The Gray man as a concept is simple to understand. It’s someone who is trying to keep an incredibly low profile, to avoid drawing attention to themselves. Throughout a normal day, a normal person doesn’t worry about this, but if you are planning to do something dangerous then its best not to be noticed. A […]
The Gray man as a concept is simple to understand. It’s someone who is trying to keep an incredibly low profile, to avoid drawing attention to themselves. Throughout a normal day, a normal person doesn’t worry about this, but if you are planning to do something dangerous then its best not to be noticed. A gray man can be any number of people, from criminals to cops, to the civilians in situations they don’t want to be in. The gray man doesn’t carry a MOLLE’d out backpack or laptop bag, doesn’t wear that sweet NRA shirt or hat and typically wants to look unassuming. This got me thinking what type of gun would be perfect for an “Operational” gray man, someone doing dangerous things in dangerous places.
The Local Choice
Clearly, the logical winner would be what are the locals carrying? You need logistics and what’s local might be easy to acquire. It blends in, extra magazines and ammo will be available so you can just drop one and possibly pick another one up when things go bad. So the local flavor is the number one choice, be it a Makarov, a TT-33, a Glock, or a Taurus PT 92.
The Option You Bring
When it comes to bringing a gun to a dangerous place where a logistics might be a nightmare, ammo may be hard to source, as well as magazines, and other gear. Initially, I thought about some kind of 80 lower receiver firearm like a home built 1911 or Polymer 80 Glock, but then that doesn’t solve my logistics issues for magazines.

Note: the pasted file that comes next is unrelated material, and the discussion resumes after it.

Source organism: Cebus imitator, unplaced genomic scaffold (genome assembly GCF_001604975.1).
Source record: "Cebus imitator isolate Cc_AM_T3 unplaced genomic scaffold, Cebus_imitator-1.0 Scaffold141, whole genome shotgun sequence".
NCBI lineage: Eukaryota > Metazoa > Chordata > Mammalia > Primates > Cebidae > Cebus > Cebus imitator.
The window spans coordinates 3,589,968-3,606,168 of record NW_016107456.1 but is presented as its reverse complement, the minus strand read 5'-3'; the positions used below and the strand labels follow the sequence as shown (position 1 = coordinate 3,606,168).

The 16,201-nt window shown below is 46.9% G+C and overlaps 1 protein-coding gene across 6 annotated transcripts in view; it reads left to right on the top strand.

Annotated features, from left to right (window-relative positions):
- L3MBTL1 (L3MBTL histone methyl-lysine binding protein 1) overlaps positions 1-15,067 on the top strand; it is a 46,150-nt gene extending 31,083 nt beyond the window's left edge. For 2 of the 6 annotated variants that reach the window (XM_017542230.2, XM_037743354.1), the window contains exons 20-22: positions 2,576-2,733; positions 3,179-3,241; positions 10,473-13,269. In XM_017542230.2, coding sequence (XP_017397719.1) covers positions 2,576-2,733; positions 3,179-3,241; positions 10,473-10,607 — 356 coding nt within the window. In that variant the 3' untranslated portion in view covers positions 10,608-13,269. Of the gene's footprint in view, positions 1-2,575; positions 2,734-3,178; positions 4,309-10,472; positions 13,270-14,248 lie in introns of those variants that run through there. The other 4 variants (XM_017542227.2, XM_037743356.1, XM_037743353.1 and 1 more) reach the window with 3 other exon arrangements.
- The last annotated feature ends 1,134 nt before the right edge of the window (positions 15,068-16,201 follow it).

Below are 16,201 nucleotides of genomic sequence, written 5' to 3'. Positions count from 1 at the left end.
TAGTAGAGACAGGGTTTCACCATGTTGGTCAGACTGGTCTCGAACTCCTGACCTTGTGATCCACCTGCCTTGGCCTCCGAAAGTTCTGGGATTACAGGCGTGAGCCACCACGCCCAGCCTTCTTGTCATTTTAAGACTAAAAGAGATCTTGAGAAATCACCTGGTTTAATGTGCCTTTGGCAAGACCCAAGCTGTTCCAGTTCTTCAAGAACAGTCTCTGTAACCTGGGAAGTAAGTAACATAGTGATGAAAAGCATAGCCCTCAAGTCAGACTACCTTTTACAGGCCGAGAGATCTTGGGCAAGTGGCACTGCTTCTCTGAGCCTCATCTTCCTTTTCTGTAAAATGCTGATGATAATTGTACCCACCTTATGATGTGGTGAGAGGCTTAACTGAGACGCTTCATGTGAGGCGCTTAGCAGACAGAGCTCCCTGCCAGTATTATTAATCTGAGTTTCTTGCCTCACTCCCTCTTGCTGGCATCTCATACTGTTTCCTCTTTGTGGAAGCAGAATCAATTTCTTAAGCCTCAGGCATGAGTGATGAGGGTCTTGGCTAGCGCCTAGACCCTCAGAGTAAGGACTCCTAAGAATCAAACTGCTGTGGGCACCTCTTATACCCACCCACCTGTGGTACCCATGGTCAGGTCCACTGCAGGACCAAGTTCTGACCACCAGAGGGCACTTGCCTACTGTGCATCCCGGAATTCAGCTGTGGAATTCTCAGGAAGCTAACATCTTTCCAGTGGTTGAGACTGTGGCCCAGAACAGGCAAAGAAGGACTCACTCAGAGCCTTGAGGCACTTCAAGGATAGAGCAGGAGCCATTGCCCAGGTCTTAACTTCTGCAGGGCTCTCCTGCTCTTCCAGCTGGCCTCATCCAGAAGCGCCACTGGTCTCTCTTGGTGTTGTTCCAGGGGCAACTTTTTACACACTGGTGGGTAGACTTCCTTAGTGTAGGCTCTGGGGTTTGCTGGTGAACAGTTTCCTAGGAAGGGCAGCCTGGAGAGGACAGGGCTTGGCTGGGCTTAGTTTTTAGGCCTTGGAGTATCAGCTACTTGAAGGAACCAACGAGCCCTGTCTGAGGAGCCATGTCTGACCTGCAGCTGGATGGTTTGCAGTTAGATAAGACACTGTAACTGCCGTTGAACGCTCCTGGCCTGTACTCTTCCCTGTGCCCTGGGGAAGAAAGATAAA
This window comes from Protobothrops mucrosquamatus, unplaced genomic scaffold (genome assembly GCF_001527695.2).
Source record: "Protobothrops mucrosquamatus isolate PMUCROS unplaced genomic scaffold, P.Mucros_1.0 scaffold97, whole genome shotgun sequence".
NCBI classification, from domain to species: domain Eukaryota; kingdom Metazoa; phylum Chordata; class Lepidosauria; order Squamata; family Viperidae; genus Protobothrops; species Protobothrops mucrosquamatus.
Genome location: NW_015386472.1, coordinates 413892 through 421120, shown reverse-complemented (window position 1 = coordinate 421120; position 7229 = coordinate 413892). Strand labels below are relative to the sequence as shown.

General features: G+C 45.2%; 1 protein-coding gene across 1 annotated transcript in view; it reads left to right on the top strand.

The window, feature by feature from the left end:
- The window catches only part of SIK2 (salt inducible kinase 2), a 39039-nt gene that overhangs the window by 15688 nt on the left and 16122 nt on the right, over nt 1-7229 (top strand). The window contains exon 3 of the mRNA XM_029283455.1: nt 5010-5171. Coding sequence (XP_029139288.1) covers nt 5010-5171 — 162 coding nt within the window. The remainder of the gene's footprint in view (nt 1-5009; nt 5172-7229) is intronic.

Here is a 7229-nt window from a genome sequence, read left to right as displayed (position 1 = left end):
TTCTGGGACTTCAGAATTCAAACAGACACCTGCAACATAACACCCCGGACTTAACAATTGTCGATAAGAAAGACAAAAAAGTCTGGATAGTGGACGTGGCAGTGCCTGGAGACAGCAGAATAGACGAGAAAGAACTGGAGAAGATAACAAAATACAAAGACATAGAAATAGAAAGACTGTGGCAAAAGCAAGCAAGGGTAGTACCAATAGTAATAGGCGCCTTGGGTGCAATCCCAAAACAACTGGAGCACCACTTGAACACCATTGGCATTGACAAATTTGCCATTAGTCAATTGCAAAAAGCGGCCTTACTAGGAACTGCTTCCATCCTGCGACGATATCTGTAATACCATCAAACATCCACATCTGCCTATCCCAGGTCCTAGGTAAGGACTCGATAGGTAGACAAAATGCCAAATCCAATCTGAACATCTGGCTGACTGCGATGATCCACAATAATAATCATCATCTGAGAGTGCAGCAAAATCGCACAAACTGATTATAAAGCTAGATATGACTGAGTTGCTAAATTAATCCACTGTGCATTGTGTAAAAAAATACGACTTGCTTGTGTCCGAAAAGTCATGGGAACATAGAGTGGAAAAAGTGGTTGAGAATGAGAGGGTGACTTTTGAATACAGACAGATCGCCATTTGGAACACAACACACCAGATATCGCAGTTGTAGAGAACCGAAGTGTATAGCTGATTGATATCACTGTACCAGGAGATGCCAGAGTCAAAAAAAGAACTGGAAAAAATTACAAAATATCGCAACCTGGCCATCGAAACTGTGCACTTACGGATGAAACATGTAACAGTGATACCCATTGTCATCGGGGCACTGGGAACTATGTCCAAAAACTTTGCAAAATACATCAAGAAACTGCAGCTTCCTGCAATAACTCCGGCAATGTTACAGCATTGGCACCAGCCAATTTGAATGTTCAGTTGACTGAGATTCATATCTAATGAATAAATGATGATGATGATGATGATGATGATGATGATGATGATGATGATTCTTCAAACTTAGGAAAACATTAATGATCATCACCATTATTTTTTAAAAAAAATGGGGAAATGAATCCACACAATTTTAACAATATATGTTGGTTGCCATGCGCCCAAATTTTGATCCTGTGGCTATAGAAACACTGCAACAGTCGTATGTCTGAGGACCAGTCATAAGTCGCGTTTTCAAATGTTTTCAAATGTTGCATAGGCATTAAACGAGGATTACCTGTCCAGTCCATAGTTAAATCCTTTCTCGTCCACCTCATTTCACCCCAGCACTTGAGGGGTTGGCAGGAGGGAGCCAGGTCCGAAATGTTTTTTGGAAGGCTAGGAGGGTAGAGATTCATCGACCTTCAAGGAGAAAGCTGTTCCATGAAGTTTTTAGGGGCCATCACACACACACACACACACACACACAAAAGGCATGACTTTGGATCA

So if the gray man cannot source magazines why not bring a firearm that doesn’t need a magazine? That leads us to the revolver. The 38 Special is a classic round but is it used worldwide? Yes and no. It’s popular but not likely to be the most common round out there. Neither is 44 Magnum, 45 Colt, or most revolver cartridges. One round that is common around the world that is compatible with some revolvers is the 9mm round.
The 9mm round is everywhere and in use by the majority of police and military forces. The ammunition is widely available and in a revolver, the varying qualities will be less of an issue when it comes to failure to fire, extracts, or eject. Most automatics are incredibly well made and well-made, but junk ammo is junk ammo. Revolvers have less ammo issues.
5 Rounds for a Gray Man?
It’s not the most common revolver, but if you are bringing one with you that’s not a problem. My particular model is the Ruger LCR 9mm. S&W and Taurus also make 9mm revolvers and Ruger also has the SP 101 in 9mm. While it does use moon clips they aren’t required to fire the gun, just to easily eject all the rounds. The gray man shouldn’t be getting in full-on firefights, but the lower 5 round capacity may be an issue if things get really bad.
At the same time as a revolver, it doesn’t leave cases behind. This makes it easier to stay gray and keep moving. Policing calling brass is for Privates. The gray man doesn’t have time for that. A snub nose revolver is also very easy to conceal in a variety of ways. Due to their small size, you can carry them any way you choose. From ankle to shoulder rig the classic J frame design is easily concealable.
The more I think about the more I lean towards the revolver for this particular task. It’s not the best option for every scenario, but its a functional choice driven by a particular need. The revolver fits in with the gray man in a variety of ways, including the fact it’s unassuming. Revolvers aren’t used by police or military forces much, or really even government agencies. The guns would potentially be as much a mystery as the man carrying it. If it’s ditched it doesn’t lead back to a three letter agency.
Obviously, the mission will dictate the weapons the gray man carries, but for day to day use the 9mm revolver is, in my opinion, an outstanding choice.
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Originally published on the Crate Club Knowledgebase